The Road Transport Department said that they are not responsible for insurance regulation and referred me to the Ministry of Finance. I did not pursue with the latter.
I had to make four telephone calls to obtain a written policy stating the exemption from AXA Affin Malaysia. The first call was answered by someone whose standard response seemed to be “cannot.” Period.
My husband and I have taken to calling these people Ms/Mr Cannot and they seem to dominate the service industry in Malaysia. Before you can even explain what you’re asking for, they’ll tell you with great certainty and conviction that you cannot.
Kurnia Insurans Malaysia and Etiqa Insurance have the same policy on their websites. AIA Malaysia’s telephone operator said that this should not be true but was unable to confirm. She also said that all motor insurance policy should apply across the board because they are being regulated by Bank Negara. When I called Bank Negara, there was no one who could answer my query. They promised to call me back but they haven’t.
Zurich Insurance Malaysia Berhad informed me that they, too, practise the same policy. According to their officer, the policy is a result of an agreement made by all the insurance companies. Although I was disappointed by the answer, I was pleased that they were helpful enough to explain what I could do instead.
“You can claim third party insurance directly from the taxi. If you don’t want to go through the hassle of doing this, some workshops will help you. You just need to obtain the police investigation reports,” she said.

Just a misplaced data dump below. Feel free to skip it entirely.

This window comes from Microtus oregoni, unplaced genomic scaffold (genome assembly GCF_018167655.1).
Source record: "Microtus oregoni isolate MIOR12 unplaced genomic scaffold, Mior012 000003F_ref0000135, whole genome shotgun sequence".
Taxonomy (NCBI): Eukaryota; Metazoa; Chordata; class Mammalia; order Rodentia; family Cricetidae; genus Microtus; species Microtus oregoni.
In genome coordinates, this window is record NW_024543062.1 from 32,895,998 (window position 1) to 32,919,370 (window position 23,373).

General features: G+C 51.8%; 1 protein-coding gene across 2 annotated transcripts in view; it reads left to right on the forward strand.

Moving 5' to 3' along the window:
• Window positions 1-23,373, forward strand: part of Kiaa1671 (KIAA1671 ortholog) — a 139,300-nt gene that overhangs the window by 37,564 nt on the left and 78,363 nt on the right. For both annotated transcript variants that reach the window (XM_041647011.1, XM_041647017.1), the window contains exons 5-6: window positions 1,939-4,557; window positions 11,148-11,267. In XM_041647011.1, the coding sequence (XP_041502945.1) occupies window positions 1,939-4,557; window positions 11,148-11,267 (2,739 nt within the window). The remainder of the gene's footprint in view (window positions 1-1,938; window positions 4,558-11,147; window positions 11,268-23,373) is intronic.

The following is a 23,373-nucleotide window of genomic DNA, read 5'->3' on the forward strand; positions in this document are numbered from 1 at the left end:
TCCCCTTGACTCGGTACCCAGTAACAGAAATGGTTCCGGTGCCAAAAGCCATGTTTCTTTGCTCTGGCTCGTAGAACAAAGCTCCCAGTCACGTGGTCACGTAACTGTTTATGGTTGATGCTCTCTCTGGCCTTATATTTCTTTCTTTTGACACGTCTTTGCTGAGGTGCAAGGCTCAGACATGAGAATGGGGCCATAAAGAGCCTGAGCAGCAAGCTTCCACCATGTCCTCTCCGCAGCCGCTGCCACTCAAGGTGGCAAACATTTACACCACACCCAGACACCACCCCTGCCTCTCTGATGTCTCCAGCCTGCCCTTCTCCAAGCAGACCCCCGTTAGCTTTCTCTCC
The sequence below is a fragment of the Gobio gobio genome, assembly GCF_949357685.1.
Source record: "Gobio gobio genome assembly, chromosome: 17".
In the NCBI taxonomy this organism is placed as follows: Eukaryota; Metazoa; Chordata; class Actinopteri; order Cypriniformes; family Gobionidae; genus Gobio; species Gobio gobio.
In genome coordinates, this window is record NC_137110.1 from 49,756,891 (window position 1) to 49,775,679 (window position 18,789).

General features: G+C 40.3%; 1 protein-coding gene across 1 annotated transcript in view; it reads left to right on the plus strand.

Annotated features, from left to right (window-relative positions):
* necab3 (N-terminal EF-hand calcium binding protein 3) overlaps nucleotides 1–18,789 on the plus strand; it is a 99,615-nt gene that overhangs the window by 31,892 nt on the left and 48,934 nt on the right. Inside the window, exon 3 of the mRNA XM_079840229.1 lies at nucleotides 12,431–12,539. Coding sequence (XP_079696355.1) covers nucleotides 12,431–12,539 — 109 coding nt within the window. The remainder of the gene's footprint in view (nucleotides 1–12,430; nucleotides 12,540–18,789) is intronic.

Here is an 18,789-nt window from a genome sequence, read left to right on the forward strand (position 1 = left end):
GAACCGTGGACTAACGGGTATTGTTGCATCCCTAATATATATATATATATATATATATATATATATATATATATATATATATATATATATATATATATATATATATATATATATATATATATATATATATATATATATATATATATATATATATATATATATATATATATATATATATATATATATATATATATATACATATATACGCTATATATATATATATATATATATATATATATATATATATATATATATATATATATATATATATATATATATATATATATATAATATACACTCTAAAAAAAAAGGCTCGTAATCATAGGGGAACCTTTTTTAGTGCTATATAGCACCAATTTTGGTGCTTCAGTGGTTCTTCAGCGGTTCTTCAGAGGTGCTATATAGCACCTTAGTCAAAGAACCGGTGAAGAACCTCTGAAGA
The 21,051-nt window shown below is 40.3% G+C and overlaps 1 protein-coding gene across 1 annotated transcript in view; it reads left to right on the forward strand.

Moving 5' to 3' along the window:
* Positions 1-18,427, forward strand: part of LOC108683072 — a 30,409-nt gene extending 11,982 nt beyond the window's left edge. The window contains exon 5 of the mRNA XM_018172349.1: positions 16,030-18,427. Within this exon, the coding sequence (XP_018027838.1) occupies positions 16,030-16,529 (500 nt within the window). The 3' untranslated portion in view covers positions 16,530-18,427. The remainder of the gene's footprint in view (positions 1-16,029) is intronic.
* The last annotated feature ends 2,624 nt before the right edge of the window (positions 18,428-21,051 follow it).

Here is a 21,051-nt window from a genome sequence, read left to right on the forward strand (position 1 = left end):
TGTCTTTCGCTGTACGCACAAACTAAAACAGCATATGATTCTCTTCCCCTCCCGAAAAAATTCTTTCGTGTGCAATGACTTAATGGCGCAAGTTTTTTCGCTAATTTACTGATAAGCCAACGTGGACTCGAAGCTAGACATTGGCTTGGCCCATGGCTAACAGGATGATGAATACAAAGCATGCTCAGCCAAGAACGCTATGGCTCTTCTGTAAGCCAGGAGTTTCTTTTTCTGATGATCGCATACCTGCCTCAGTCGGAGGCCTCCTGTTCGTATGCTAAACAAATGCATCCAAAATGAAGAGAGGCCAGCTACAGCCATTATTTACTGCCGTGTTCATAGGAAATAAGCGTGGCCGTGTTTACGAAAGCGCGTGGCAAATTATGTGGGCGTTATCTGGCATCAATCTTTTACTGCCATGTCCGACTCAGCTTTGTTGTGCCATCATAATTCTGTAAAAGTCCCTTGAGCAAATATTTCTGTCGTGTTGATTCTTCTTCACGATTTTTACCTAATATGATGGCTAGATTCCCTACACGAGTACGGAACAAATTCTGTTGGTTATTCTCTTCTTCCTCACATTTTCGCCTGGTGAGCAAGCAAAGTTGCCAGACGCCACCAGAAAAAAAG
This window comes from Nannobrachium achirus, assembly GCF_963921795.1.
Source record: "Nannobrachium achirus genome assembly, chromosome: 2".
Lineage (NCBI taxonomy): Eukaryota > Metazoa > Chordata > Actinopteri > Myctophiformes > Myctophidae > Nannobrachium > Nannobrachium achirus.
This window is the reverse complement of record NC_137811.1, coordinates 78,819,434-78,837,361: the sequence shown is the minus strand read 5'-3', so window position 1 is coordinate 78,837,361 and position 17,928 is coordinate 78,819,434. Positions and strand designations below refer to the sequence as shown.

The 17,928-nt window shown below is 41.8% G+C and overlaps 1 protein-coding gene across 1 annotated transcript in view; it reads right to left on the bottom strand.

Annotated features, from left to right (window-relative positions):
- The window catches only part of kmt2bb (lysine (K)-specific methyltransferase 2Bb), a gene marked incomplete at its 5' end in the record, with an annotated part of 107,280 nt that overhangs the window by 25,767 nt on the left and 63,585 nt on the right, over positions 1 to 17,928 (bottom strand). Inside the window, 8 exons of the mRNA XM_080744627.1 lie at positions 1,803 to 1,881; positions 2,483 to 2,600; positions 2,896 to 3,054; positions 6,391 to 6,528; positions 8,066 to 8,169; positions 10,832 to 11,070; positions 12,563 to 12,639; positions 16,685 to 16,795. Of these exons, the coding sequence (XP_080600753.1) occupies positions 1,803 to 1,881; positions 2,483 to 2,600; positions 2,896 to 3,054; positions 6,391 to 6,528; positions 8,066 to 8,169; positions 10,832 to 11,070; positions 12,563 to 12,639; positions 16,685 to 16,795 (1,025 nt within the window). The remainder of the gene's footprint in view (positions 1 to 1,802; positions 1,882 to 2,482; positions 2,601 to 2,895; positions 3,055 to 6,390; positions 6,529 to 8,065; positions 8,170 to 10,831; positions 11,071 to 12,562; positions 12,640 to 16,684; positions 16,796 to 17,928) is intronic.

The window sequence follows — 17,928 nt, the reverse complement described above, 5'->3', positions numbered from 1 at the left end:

“How do you make a claim directly from the taxi? I don’t have his insurance details?”
The taxi driver had conveniently claimed ignorance when I asked for his insurance details. He said he had to call his company to find out and until today, I haven’t managed to get an answer from him. I was told by several people that this is to be expected.
“I hope you have his registration number. As long as you have it, you can find out from JPJ.”
“Does the workshop charge a fee for this service and if yes, how much?” I asked.
“Yes, I think they charge a fee but I really don’t know how much. What I can do is to give you a contact. You can call them and enquire.”
I called the number and to my great surprise, the lady who answered the phone said they don’t charge anything if I can furnish them with all the relevant documents. If I am unable to do so, they will charge a runner fee of RM150.
I’ve also talked to another workshop recommended by someone else and according to the workshop, as long as I send my car to my insurance panel workshop, I can make a KFK claim.
My insurance panel workshop offered us two solutions: 1) submit a ODN claim but our NCB will be forfeited and our insurance will cover the cost of repair, or 2) submit a third party claim but we’ll have to pay for the NCB adjuster fee and cost of repair first. We may be able to get it reimbursed by the taxi’s insurance later but it is entirely up to the latter’s discretion.
My husband and I haven’t quite decided yet what to do with our car. Although no injuries were inflicted (albeit a huge bruise to our morale), the simple principle of justice remains that we shouldn’t be paying for other people’s mistake. It isn’t just about the cost of repair but the time spent on dealing with it.
In my attempt to find answers, I’ve remained utterly confused and defeated. My French husband has cheekily asked me, “Why didn’t I marry a Swede? Why do you have to be Malaysian? It’s the first time I’ve heard of such stupid policies.”